A phylogenetic parsimony analysis based on 18 cranial characters, including both fossil and extant ziphiid taxa, suggests that some of the South African fossil species belong to the three extant subfamilies, Berardiinae, Hyperoodontinae and Ziphiinae (as redefined by Bianucci et al.7), whereas others might represent hitherto unknown extinct ziphiid lineages (Fig. 2). Although exact stratigraphic information on these fossils is not available, a Middle–Late Miocene age may be proposed for most of them based on the main phosphogenic episodes known to have occurred in South African coastal waters since the latest Oligocene.8



To explain this past high ziphiid concentration and diversity off the South African coast, a direct link with the genesis of the Benguela Current and its related coastal upwelling area may be postulated. Nannofossil and sedimentary studies indicate that this upwelling system, which is driven by the entry of the northward-running cool oceanic Benguela Current into the shallower waters off the southwest coast of South Africa and Namibia, has been established at least intermittently since the Middle Miocene (c. 15 Myr ago),10 and was more consistently present during the Late Miocene (10 Myr ago).11 Furthermore, periods of intensified upwelling are recognized during the Late Miocene and the Early to early Late Pliocene.12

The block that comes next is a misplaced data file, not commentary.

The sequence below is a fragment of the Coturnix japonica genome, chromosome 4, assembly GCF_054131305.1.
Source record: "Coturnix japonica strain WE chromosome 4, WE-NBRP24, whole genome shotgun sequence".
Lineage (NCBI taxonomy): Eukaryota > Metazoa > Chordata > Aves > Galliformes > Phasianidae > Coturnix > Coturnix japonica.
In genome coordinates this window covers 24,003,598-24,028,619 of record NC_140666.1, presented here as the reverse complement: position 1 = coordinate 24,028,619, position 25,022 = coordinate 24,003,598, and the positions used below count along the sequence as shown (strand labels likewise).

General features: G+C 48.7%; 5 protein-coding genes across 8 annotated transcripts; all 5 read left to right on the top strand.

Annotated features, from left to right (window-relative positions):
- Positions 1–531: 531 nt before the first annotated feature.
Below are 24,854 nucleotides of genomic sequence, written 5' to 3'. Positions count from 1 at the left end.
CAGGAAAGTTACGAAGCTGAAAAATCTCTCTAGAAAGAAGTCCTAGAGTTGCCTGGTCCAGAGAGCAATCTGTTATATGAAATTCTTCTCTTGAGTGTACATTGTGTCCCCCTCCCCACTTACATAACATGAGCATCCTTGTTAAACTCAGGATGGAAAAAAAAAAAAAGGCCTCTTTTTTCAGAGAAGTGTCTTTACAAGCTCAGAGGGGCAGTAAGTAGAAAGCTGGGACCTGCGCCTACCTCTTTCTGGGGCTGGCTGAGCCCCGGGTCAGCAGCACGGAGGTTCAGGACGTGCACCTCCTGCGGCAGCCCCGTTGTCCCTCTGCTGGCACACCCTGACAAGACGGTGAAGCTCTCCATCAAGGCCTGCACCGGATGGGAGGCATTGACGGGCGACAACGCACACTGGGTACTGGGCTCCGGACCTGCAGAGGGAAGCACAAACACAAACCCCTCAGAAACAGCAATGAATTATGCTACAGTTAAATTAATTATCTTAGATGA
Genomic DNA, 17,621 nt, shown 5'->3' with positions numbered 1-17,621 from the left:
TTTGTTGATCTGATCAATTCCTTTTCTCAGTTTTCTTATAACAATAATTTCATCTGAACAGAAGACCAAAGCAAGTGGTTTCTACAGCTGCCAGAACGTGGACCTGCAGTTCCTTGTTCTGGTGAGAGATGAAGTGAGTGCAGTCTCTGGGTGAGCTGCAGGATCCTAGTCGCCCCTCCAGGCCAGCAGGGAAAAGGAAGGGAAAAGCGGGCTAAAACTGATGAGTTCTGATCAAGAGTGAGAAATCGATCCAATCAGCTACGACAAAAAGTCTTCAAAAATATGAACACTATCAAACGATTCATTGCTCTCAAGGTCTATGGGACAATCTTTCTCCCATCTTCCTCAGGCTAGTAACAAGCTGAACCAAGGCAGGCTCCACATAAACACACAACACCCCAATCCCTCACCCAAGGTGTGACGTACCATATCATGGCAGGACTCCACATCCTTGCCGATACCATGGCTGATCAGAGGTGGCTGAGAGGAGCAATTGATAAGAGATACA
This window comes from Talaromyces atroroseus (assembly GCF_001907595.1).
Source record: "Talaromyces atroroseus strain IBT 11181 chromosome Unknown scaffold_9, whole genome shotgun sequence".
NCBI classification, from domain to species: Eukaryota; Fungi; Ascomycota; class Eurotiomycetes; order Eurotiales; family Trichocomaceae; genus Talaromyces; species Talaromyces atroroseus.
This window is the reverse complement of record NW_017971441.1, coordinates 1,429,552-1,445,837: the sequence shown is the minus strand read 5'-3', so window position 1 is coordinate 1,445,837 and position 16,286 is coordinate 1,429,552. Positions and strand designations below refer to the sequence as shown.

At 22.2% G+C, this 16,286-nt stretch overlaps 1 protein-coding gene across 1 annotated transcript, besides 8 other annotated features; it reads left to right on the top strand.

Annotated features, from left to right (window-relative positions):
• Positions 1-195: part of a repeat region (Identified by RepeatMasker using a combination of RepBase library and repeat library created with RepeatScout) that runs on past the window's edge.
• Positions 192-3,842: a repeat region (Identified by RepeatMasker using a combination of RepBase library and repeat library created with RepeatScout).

Recent studies of extant ziphiid habitats indicate strong links between feeding areas and the interaction of submarine topography with marine currents.13,14 Conditions along the South African coast favour such habitats and, indeed, at least nine ziphiid species are resident or occasional visitors in these waters.15–17 Ross15 divided the extant ziphiids of the South African southeast coast into different ecological groups based on body size and water-temperature preferences: (1) tropical/subtropical: Mesoplodon densirostris, associated with the Agulhas Current; (2) temperate/subantarctic: M. layardii, Hyperoodon planifrons, Berardius arnuxii (with probably more accidental records of M. hectori and M. grayi), in cool inshore water of the Agulhas Current; (3) cosmopolitan: Ziphius cavirostris; and (4) mixed cool and warm waters: M. mirus. Indopacetus pacificus, a recent addition to South Africa's extant ziphiid fauna,17 likely belongs to the first of these guilds.

The high diversity of fossil Neogene forms—even if we consider that it is not clear whether all species were contemporary— might suggest a similar division among several ecological niches. Among extant ziphiids, local coexistence of several species appears to be possible because of dietary (different prey size), temporal, or fine-scale geographic segregation.13,18 Taking into account the variation in general size, different dietary niches may logically be proposed for the fossil South African ziphiid fauna as well. Further supporting this hypothesis, the suction feeding adaptation, probably already realized in these beaked whales (see below), could have restricted the size of the preys that can be ingested by each species, depending on its own size in a way similar to what is observed in extant ziphiids.19

As the postcranial material is not held from any fossil ziphiid of South Africa, this leaves extrapolation from skull size as the only way to estimate the original body length of the animal. Using the equation given in the online additional material (see, we estimated the body length for the South African fossil specimens and present the results in Fig. 3, where fossil and extant South African beaked whales are grouped into four size classes. Although smaller taxa are more numerous in the fossil sample than among extant species, both fossil and extant faunas show a wide range in size.